When you are developing with Xamarin, you smoke test on the simulator at first and then you run on the device using the Xamarin player - the same way you are going to deploy your code.
Now it is C binaries... It was just binaries before. You can move Go binaries with no problem, the crosscompiled ones too, because they do not have problem with importing symbols nilly-willy.
You can do that with C binaries too, but you have to take care. Just make sure you know what are you linking against, bundle it if it is not present on the target or just link statically. It no problem for a competent developer, who knows what a linker is and can maintain ABI hygiene.
Excuse me for referring to the most popular language for writing native code (and the language that Linux itself was written in) instead of specifying that I’m not talking about Go of all things. Almost all non C languages that I’m aware of have a way to call native C code - not Go.
Your “solution” for distributing C code is “statically linking”? So if I have four python modules that all have native dependencies they should all ship with statically linked libraries? Not only will my code be larger, so will the memory requirements. If you have four processes all using the same dynamically linked library, the library is only in memory once, with statically linked libraries, you are increasing your code size and your memory footprint.
How well do you think that with work with the 128MB VMs that you get to run Lambdas? Or do you think I should just spend more on higher capacity lambdas? If I wanted to use heavyweight VMs and Docker containers, I might as well use Windows.
But this whole thread you’ve shown when it comes to developing mobile applications, you’re speaking hypothetically while I’m speaking from a perspective of doing mobile development for over 10 years.
I’ve even played around with J2ME development.
The largest issue is that you’re over indexing on the value of the simulator. Mobile simulators have never been a good way to validate the functionality, user interaction, performance, etc. of a mobile app. They are pretty good for development, and okay for negative testing (if it doesn’t work on the emulator it probably won’t work on the device), but you can’t depend on it for positive testing.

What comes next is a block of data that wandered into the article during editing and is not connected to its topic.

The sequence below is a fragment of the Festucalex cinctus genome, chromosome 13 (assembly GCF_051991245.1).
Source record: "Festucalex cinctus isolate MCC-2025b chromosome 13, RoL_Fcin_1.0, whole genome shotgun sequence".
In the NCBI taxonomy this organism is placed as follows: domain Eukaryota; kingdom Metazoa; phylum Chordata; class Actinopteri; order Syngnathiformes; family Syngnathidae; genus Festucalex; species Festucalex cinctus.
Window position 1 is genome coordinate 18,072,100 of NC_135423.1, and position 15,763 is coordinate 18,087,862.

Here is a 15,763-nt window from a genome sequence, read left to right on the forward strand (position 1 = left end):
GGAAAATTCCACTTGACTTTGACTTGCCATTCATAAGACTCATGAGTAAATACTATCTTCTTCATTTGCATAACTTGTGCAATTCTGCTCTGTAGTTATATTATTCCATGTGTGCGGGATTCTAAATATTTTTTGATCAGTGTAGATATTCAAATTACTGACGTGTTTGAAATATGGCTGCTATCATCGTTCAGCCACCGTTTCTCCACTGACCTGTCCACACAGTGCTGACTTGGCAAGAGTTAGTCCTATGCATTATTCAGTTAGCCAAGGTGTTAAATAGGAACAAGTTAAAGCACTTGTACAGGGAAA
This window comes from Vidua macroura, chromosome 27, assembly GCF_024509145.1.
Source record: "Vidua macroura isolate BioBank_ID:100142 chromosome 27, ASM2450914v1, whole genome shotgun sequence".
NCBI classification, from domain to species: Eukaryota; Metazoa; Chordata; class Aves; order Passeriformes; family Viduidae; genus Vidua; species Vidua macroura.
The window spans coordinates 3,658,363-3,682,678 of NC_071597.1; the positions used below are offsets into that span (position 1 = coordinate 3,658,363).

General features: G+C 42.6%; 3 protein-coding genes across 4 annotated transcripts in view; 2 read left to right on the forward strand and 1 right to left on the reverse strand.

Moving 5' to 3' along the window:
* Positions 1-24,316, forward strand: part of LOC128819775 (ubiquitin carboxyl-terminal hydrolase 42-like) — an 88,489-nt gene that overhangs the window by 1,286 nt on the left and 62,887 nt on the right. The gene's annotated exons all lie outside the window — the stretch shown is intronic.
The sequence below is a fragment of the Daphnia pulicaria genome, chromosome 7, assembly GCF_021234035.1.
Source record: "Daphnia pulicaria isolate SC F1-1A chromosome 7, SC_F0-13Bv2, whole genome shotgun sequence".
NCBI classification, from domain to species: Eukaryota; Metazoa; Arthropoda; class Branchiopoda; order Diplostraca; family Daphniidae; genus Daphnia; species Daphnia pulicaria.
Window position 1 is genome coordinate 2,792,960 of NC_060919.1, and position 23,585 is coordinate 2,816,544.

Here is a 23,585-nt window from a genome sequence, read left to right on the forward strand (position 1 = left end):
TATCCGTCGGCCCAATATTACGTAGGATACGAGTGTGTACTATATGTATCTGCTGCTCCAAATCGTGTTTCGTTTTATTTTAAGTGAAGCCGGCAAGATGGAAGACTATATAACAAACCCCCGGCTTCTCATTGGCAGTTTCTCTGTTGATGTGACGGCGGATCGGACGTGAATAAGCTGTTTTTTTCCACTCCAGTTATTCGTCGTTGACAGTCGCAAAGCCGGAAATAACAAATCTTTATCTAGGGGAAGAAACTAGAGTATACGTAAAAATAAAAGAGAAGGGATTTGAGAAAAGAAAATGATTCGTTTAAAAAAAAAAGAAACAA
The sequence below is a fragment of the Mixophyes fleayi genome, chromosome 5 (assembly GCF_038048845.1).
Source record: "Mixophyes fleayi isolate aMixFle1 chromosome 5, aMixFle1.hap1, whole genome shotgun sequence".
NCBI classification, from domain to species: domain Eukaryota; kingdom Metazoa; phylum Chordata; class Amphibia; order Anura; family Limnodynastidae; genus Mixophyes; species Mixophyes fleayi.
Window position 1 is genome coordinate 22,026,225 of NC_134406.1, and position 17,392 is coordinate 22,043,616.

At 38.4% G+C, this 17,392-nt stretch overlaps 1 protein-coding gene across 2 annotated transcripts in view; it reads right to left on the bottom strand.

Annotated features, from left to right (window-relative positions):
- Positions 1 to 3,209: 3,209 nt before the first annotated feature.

It’s not a word game. Both of your assertions were incorrect. You no more need Apples proprietary “emulator” to develop apps for iOS - Xamarin is proof of that, nor is there a “policy” against developing or deploying iOS apps without a Mac - again Xamarin is proof of that.
Calling Apples simulator an emulator is just as technically incorrect as saying using Safari and setting the window size to match mobile screens an “emulator”
What matters is, that you cannot run it on another OS, because Apple does not supply one. You cannot supply your own, because the emulator/simulator/whatever has to run Apple code inside, and you don't have permission to distribute it, even if you had the inclination to make your own emulator/simulator/whatever.
Still, I might try the next time I'm up for getting a new laptop. I'm not pleased with the way Apple is going with their laptops, and I'm not interested in Windows.
That seems to be the general consensus around here. If you're a dev, you either run MacOS or Linux. As a dev who runs Windows and MacOS I don't really get this. Windows 10 is excellent for dev work. I understand there are privacy issues that make people not want to use MS products but from a purely functional perspective it's a great User experience.
* There's now a major upgrade every six months and Microsoft still hasn't figured out how to make the process reliable.
* Chocolatey is good but the available packages are sometimes lacking. Linux distros have always been miles ahead in this regard, and nowadays with snap I can even find third party software that wasn't packaged before.
When that third-party package replaces something that is a part of the system, you are going to have a difficult upgrade next time the new distro release is out, unless the third party ensures smooth transition. Do you have that trust in them?
All systems can be broken by incompetent user with root or administrator password.
Graphical enviroment is ChromeOS which is basically just Chrome and extensions. Yes - HBOGo, Spotify, Inbox, Photos could be used as apps but they are still working in a browser.
And with crouton I have Debian stretch CLI which is just that - Debian - solid, stable and there is solution to most problems.